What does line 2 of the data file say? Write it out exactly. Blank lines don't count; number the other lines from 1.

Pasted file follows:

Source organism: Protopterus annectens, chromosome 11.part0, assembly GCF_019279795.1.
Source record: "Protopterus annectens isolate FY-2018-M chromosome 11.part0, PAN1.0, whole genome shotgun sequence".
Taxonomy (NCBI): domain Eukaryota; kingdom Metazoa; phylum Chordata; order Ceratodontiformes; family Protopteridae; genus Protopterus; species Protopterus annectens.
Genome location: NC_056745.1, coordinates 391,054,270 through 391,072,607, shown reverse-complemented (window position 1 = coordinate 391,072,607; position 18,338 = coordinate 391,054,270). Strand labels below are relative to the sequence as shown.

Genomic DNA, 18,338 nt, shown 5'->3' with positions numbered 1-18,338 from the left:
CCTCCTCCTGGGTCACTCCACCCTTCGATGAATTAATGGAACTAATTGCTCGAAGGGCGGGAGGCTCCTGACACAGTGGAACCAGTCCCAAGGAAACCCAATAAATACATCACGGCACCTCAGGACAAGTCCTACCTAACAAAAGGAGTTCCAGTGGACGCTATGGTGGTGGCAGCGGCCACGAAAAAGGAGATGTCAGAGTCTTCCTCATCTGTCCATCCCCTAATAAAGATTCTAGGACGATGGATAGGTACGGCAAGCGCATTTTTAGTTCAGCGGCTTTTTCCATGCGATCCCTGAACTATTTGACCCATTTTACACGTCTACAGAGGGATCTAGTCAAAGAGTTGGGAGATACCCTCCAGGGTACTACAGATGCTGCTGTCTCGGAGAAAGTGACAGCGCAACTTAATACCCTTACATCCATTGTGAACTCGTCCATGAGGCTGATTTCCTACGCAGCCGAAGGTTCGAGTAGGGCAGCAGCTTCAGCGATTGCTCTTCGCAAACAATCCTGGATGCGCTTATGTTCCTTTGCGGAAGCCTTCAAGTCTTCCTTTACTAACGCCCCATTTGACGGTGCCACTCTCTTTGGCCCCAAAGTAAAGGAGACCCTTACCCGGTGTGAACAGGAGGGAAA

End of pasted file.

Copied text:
Source record: "Protopterus annectens isolate FY-2018-M chromosome 11.part0, PAN1.0, whole genome shotgun sequence".